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This dinosaur species was constantly replacing its own teeth

Published Dec 1st, 2019 2:43PM EST

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It’s been millions of years since dinosaurs walked the Earth, but they left plenty of remains behind for us to find. Paleontologists can learn a lot about what dinosaurs looked like and even their respective places on the food chain based on their bones, but figuring out how the bodies of these ancient beasts functioned is a great deal more difficult.

A new research paper published in PLOS One explains how scientists studying one particular species of dinosaur discovered something incredible about its teeth. The carnivorous Majunasaurus loved meat and bones so much that it evolved the ability to replace its teeth at a staggering pace.

As the paper explains, the Majungasaurus was capable of rapidly regenerating its dagger-like teeth. In fact, based on fossil evidence discovered across its ancient stomping ground of Madagascar, researchers believe that it gradually replaced an entire mouth’s worth of teeth every two months.

“This meant they were wearing down on their teeth quickly, possibly because they were gnawing on bones,” Michael D. D’Emic, lead author of the work, said in a statement. “There is independent evidence for this in the form of scratches and gouges that match the spacing and size of their teeth on a variety of bones—bones from animals that would have been their prey.”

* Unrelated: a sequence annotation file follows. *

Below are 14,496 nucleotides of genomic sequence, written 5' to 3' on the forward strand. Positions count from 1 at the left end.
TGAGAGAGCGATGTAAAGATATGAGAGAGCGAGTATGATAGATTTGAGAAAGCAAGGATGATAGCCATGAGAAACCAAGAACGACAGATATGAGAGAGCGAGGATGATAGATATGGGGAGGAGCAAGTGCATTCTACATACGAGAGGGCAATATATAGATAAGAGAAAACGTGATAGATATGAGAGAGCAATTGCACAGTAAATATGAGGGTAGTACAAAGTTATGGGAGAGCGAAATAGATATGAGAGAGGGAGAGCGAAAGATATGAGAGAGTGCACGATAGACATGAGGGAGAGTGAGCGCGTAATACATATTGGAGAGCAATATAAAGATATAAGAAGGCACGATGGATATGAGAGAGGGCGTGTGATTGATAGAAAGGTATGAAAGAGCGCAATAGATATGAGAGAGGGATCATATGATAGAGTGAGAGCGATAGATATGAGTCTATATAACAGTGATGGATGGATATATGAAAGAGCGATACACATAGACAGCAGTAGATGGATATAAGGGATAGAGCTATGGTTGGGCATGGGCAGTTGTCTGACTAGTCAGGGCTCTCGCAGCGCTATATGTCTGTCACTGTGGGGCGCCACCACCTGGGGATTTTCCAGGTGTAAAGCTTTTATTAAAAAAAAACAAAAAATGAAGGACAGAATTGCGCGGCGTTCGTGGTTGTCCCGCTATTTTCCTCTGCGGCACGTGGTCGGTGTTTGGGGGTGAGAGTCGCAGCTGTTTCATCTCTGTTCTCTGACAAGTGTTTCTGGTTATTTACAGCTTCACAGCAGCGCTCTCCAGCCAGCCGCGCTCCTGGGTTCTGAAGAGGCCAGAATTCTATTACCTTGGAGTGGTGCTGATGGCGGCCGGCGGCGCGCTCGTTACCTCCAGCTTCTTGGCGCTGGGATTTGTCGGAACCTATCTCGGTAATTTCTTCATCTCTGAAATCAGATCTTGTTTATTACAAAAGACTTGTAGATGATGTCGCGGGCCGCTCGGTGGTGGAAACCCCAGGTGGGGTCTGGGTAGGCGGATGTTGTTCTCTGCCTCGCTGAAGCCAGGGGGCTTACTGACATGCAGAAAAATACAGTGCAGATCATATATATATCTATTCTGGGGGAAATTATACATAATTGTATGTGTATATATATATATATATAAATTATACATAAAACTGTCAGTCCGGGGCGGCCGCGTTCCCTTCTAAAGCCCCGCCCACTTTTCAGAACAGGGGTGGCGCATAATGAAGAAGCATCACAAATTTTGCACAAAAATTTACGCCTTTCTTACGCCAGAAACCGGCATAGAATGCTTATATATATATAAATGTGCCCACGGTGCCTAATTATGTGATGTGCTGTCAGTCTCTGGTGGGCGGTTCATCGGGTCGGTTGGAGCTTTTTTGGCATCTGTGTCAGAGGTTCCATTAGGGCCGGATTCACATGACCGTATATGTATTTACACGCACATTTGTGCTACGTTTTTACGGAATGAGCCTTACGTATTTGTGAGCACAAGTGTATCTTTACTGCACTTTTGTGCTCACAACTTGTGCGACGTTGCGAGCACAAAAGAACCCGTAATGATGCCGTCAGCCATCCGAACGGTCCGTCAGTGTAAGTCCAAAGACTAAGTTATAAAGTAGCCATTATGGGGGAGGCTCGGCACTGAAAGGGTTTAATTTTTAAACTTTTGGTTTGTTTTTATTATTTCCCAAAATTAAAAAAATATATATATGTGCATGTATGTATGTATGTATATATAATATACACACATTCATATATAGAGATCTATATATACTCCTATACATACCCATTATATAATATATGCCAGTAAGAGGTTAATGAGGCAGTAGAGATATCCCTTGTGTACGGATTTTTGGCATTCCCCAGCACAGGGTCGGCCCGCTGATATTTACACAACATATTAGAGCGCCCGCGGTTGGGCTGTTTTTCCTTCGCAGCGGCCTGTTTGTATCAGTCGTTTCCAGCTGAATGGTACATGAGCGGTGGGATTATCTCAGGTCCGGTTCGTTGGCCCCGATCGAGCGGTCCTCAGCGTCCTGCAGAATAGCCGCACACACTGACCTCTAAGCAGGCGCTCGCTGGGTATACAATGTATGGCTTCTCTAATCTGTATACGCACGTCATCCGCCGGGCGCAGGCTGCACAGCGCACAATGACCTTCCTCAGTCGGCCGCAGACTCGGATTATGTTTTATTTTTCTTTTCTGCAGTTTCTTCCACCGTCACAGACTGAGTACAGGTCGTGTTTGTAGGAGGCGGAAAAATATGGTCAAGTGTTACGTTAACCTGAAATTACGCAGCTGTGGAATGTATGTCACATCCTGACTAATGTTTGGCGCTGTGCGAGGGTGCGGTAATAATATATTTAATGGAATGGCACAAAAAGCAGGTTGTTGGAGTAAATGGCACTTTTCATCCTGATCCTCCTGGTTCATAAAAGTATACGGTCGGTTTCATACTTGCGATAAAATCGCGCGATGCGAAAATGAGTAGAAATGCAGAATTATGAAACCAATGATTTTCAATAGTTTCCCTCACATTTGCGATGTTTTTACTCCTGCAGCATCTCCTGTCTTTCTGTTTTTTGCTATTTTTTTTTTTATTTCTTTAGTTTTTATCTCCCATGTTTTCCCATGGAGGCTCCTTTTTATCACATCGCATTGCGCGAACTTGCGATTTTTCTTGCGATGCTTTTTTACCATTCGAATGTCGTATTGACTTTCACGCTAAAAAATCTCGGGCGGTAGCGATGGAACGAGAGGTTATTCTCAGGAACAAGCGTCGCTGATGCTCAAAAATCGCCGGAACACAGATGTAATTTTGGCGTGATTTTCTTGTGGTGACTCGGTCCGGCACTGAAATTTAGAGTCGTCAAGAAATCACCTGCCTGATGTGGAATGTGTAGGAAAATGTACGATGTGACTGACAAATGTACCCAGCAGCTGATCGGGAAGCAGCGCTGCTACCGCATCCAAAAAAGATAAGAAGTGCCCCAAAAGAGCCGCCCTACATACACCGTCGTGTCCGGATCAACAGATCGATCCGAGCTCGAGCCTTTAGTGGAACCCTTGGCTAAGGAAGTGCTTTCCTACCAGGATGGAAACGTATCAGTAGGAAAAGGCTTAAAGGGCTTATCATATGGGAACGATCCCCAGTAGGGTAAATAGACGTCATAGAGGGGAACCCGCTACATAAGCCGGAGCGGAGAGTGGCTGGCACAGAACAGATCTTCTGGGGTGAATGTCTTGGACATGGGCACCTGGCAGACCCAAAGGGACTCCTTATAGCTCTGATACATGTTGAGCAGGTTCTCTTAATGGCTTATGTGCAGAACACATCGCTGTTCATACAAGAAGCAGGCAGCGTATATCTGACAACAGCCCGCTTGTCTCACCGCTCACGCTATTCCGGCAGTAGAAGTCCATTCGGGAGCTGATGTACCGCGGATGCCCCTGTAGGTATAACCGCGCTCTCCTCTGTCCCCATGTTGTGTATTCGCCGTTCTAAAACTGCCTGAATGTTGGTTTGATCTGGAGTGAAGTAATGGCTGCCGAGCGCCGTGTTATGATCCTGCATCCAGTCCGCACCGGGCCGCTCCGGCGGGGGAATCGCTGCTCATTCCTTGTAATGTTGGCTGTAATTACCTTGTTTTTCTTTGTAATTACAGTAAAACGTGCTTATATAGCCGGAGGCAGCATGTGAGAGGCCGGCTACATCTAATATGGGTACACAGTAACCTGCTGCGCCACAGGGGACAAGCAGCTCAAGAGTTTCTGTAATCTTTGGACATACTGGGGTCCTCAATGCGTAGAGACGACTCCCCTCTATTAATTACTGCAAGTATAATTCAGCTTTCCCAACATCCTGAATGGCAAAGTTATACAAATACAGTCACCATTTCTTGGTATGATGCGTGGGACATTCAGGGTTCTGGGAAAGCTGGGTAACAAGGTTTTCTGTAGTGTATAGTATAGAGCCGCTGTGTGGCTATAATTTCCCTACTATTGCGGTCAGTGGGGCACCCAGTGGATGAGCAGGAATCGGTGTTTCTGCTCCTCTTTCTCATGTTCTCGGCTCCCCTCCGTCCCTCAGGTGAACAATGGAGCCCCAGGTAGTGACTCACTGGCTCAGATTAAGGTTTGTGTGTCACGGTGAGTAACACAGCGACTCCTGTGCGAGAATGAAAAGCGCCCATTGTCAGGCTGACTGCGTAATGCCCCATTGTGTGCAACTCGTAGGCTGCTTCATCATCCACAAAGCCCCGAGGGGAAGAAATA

The researchers made the discovery with the help of scans that allowed them to see inside fossilized jaws. Deep within the bone, the scientists spotted teeth growing in behind teeth that appeared otherwise healthy. This offered insights into how often the dinosaurs replaced their teeth with new ones.

Rapid teeth regeneration is a specialized feature, and there are animals today that do the same thing. Many species of shark, for instance, regularly shed teeth and then grow new ones to replace those that are lost. Identifying similarities between modern animals and creatures that died out millions of years prior can help scientists better understand certain evolutionary triggers, and perhaps even paint a clearer picture of how certain species adapt to fit their own lifestyles.